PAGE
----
Believing has both a head and a heart aspect, so while some non-Christians will need more help with one than the other, we can't ignore either one.

So what can we say when we are called upon to present the reasons why we believe?

First, I try to show that it takes faith to doubt Christianity, because any worldview (including secularism or skepticism) is based on assumptions. For example, the person who says, "I can only believe in something if it can be rationally or empirically proven" must realize that this itself is a statement of faith. This "verification principle" cannot actually be proven rationally or empirically, making it an assertion or a claim, not an argument. Furthermore, there are all sorts of things you can't prove rationally or empirically. You can't prove to me that you're not really...

 
 
 
 

Aug

05

2012

Tim Keller|10:00 PM CT

In Defense of Apologetics

Apologetics is an answer to the "why" question after you've already answered the "what" question. The what question, of course, is, "What is the gospel?" But when you call people to believe in the gospel and they ask, "Why should I believe that?"---then you need apologetics.

I've heard plenty of Christians try to answer the why question by going back to the what. "You have to believe because Jesus is the Son of God." But that's answering the why with more what. Increasingly we live in a time when you can't avoid the why question. Just giving the what (for example, a vivid gospel presentation) worked in the days when the cultural institutions created an environment in which Christianity just felt true or at least honorable. But in a post-Christendom society, in the marketplace of ideas, you...

 
 
 
 

Jul

09

2012

Tim Keller|10:00 PM CT

Making Sense of Scripture's 'Inconsistency'

I find it frustrating when I read or hear columnists, pundits, or journalists dismiss Christians as inconsistent because "they pick and choose which of the rules in the Bible to obey." Most often I hear, "Christians ignore lots of Old Testament texts---about not eating raw meat or pork or shellfish, not executing people for breaking the Sabbath, not wearing garments woven with two kinds of material and so on. Then they condemn homosexuality. Aren't you just picking and choosing what you want to believe from the Bible?"

I don't expect everyone to understand that the whole Bible is about Jesus and God's plan to redeem his people, but I vainly hope that one day someone will access their common sense (or at least talk to an informed theological adviser) before leveling the charge...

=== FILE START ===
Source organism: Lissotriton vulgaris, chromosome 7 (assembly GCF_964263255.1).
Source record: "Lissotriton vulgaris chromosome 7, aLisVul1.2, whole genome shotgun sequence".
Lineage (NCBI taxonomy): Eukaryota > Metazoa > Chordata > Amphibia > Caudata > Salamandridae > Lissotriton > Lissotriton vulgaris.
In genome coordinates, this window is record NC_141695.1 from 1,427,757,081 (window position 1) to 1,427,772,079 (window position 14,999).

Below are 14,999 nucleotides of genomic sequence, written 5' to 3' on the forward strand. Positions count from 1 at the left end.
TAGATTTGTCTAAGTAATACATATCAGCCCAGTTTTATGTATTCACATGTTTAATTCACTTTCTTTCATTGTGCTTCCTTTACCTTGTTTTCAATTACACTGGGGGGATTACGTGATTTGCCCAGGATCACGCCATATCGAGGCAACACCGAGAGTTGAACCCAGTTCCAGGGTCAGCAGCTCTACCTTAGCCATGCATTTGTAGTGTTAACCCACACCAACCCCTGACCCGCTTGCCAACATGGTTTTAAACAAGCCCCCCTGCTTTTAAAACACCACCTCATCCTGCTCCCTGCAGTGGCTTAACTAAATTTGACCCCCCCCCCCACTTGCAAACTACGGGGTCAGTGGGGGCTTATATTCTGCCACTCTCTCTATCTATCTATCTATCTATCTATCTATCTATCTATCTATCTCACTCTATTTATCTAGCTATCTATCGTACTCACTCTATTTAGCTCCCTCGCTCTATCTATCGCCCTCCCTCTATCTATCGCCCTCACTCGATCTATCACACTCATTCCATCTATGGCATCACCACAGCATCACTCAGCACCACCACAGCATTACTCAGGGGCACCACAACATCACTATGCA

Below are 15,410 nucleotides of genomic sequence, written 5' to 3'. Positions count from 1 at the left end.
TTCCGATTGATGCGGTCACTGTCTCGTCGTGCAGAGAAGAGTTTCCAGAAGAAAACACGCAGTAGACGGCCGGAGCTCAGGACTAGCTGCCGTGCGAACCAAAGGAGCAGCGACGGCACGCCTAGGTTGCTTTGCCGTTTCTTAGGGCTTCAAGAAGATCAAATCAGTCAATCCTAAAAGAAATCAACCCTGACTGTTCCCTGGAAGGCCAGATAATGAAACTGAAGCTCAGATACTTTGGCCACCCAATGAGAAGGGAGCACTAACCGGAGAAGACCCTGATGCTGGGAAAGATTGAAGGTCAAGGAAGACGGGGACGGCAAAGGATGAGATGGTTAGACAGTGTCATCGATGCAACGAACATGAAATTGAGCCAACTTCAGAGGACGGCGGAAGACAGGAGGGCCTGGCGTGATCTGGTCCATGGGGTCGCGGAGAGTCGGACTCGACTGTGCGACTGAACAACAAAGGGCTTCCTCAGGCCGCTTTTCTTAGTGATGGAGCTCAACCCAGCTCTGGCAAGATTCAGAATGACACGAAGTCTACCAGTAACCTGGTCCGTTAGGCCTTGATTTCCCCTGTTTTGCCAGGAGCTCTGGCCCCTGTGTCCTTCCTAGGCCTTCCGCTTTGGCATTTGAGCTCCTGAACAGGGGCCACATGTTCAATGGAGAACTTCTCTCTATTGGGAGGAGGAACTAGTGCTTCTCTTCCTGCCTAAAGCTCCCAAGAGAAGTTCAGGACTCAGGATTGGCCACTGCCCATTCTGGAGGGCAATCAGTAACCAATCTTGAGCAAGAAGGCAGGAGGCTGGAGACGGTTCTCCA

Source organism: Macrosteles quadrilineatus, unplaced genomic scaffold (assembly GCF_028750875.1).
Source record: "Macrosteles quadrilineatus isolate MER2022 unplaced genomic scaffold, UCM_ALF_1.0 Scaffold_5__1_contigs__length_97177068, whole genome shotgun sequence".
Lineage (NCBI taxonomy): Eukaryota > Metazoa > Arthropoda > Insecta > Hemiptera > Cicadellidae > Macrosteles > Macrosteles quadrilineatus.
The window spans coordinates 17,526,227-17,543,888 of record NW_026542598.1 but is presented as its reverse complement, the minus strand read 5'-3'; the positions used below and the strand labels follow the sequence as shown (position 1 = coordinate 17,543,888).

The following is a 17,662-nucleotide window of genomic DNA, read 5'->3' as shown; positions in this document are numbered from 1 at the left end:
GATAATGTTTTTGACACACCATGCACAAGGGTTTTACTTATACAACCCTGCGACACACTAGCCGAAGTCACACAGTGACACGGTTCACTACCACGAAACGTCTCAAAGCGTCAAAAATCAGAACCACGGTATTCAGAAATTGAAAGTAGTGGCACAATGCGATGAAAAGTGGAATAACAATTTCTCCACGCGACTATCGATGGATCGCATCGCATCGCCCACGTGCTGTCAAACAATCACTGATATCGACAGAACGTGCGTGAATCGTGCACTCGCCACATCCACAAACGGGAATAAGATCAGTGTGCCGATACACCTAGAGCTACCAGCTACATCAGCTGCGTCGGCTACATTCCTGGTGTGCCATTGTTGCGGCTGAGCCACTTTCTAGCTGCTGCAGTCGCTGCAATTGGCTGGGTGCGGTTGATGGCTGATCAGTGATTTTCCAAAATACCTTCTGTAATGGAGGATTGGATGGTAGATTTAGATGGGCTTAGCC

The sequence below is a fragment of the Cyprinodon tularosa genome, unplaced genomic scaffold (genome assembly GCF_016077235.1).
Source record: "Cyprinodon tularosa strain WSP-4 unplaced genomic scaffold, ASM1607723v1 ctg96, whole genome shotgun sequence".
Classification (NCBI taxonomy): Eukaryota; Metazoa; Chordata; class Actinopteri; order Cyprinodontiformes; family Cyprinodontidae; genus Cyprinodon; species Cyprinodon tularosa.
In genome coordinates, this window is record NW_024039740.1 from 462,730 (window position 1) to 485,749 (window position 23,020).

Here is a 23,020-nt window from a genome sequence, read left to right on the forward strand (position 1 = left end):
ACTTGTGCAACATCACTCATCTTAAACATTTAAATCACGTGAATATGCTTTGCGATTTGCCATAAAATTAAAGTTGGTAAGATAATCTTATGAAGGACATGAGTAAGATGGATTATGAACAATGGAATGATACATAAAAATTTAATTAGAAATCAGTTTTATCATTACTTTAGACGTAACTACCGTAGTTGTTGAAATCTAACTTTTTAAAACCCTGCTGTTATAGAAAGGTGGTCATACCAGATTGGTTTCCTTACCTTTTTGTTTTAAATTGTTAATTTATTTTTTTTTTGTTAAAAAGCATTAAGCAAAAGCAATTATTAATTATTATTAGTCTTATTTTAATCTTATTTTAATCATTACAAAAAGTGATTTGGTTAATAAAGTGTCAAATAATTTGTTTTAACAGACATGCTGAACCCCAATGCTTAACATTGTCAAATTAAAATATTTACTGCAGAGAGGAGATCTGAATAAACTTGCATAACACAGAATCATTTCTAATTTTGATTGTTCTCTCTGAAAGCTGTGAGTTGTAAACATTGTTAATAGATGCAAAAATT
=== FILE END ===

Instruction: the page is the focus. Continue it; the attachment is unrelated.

May

04

2012

Tim Keller|10:30 AM CT

An Agenda for Recovering Christianity in America

See part one in this series, Why Is Christianity on Decline in America?

Ross Douthat's Bad Religion attributes Christianity's decline in the United States to:

  1. political polarization that has sucked churches into its vortex;

  2. the sexual revolution that has undermined the plausibility of Christian faith and practice for an entire generation;

  3. globalization that has made the exclusive claims of Christianity seem highly oppressive;

  4. materialism and consumerism that undermines commitment to anything higher than the self; and

  5. alienation of the cultural elites and culture-shaping institutions from Christianity.



What, if anything, can we do about the decline of Christianity? This question has triggered an entire generation of books and blogs. Douthat's book is mainly descriptive and critical. He even admits that the book was "written in a spirit of pessimism." Yet he rightly responds that for any Christian, "pessimism...

 
 
 
 

Apr

09

2012

Tim Keller|11:34 AM CT

Why Is Christianity on the Decline in America?

I had the pleasure of reading the manuscript of Ross Douthat's new book Bad Religion: How We Became a Nation of Heretics (The Free Press, 2012), slated to be released on April 17. I am going to honor the publisher's request that I not quote or review the book until it is published because it is still being edited. Nevertheless, I want to interact with Ross's basic ideas because I think they are provocative and because this is essential reading for all Christians seeking to understand Christianity's relationship to culture in the U.S.

Everyone agrees that our culture has become far more secular and hostile to Christian faith over the past two generations, but what are the factors causing that change? Many in the evangelical and Reformed world see the decline starting in the early 20th century when most of the...